An unwarranted weapon
This year alone, over 561 anti-trans bills have been introduced across the country. Seventy-nine of those bills have passed, directly affecting nearly half the states and having a chilling effect on the nation.
These laws attack trans people on multiple fronts: impeding access to necessary healthcare and accurate government-issued IDs, allowing discrimination by businesses, restricting access to basic facilities, and policing gender identity and expression in schools and public spaces.
In this edition:
- An attack on trans people
- Our digital footprints are ripe for abuse
- The wielding of the surveillance apparatus
- Enforcement is just the half of it
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Late last month, my POGO colleague René Kladzyk published an investigation breaking down how, in the glaring absence of necessary data privacy regulation, surveillance technology could be used to access sensitive personal data and enforce these anti-trans bills. I connected with René to understand what abuses we may encounter down the road, and what steps the federal government can take now to prevent them.
On all fronts
The impact of state anti-trans laws is pervasive. The Movement Advancement Project, an independent think tank, is mapping the legislative assault on trans rights and how its impacts are felt on all fronts. Schools and healthcare have become primary battlegrounds, though bills targeting access to basic amenities like bathrooms are common, and “drag bans” that police gender expression have been on the rise.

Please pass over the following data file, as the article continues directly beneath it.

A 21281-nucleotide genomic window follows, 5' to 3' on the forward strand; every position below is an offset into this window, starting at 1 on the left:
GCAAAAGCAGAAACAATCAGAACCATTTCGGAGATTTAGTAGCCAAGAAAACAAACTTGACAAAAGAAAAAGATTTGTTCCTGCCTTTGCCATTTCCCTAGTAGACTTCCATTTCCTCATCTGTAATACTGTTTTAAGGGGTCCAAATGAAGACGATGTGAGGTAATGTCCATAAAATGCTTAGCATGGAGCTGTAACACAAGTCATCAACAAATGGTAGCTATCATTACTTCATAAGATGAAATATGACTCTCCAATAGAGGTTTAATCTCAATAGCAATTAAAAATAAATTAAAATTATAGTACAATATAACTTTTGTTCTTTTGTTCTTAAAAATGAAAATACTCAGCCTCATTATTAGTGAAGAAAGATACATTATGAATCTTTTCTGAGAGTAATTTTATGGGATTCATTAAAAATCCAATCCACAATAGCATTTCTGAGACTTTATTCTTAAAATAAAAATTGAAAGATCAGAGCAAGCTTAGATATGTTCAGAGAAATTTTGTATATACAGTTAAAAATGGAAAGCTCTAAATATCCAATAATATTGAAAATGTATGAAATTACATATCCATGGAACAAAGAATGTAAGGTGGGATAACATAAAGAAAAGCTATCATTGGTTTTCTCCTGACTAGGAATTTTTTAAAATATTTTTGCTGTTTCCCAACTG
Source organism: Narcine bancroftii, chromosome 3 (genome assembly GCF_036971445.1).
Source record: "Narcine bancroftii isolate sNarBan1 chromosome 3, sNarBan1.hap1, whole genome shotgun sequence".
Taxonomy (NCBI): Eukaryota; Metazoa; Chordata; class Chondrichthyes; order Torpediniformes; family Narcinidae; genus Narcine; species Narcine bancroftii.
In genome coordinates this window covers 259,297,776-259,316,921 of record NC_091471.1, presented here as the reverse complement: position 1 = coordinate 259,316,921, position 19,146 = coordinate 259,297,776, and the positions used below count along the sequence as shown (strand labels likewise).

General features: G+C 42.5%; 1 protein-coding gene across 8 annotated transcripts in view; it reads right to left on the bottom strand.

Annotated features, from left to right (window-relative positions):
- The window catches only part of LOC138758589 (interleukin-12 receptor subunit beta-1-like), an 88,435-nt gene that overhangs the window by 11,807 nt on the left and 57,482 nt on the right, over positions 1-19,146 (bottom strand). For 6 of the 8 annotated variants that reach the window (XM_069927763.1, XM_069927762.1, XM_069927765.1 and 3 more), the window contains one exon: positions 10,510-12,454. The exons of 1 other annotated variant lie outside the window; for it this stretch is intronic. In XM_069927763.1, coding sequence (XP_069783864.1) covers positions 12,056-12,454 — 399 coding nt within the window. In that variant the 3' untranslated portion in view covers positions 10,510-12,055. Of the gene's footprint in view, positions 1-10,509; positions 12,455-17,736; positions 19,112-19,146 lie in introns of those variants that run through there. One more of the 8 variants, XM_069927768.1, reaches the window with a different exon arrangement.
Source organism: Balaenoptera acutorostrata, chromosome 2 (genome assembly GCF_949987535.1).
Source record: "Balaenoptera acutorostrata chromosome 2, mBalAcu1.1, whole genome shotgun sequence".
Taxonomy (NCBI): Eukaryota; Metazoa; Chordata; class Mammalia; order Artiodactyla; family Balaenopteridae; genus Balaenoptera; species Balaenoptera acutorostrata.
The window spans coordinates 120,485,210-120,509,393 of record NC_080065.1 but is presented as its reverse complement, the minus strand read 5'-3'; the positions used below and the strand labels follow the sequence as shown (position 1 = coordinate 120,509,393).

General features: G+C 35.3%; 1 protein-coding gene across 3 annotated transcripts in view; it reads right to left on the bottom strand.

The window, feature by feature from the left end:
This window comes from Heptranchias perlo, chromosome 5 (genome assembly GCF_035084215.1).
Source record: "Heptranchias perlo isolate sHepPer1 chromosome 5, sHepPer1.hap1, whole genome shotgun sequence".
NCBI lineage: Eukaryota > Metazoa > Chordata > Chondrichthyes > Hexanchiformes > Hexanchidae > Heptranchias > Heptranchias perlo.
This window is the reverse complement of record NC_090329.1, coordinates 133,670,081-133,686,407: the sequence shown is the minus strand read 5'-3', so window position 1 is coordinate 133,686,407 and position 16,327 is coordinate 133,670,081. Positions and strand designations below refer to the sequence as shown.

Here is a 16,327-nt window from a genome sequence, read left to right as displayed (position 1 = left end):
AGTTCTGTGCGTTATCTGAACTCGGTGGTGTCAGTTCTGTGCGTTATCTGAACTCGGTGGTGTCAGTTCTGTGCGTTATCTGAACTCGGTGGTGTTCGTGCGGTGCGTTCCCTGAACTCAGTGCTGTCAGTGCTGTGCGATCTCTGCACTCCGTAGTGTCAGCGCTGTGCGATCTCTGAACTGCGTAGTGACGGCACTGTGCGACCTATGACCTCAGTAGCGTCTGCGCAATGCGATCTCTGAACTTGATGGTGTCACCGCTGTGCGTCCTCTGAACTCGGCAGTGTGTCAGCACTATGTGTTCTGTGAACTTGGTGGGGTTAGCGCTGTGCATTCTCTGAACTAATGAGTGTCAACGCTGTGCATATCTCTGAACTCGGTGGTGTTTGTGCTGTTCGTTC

“It’s difficult to make overarching statements about the nature of laws being passed that are targeting the trans community, because they are so wide ranging,” René told me. “However, there are common themes. And what we’re seeing is a coordinated effort to restrict trans people in public spaces in general.”
The surveillance apparatus
But how will this slew of anti-trans bills be enforced? The answer to that is ambiguous and complicated in practice. Privacy experts think that surveillance technology like face recognition software or location data tracking is likely to become a primary tool for enforcing these laws.
In our increasingly online world, the ways our data is being collected have dramatically increased: Think location tracking from cell phone towers, face recognition using public cameras, and student spyware on school-owned computers. Our digital footprint includes the messages we send to each other, the keywords we type into search engines, the websites we visit, and even the personal data that’s collected about us in medical and government databases.
All of this data has proven to be a valuable commodity, and not just for advertisers. A lack of federal regulation around these tools and how our personal data is collected, bought, and sold makes this data far too easily accessible and ripe for abuse by the government.
“We don’t have a national data privacy law in this country,” René told me. “The lack of such a law means that the very personal information that’s documented about us could be weaponized against us.”
Beyond the hypotheticals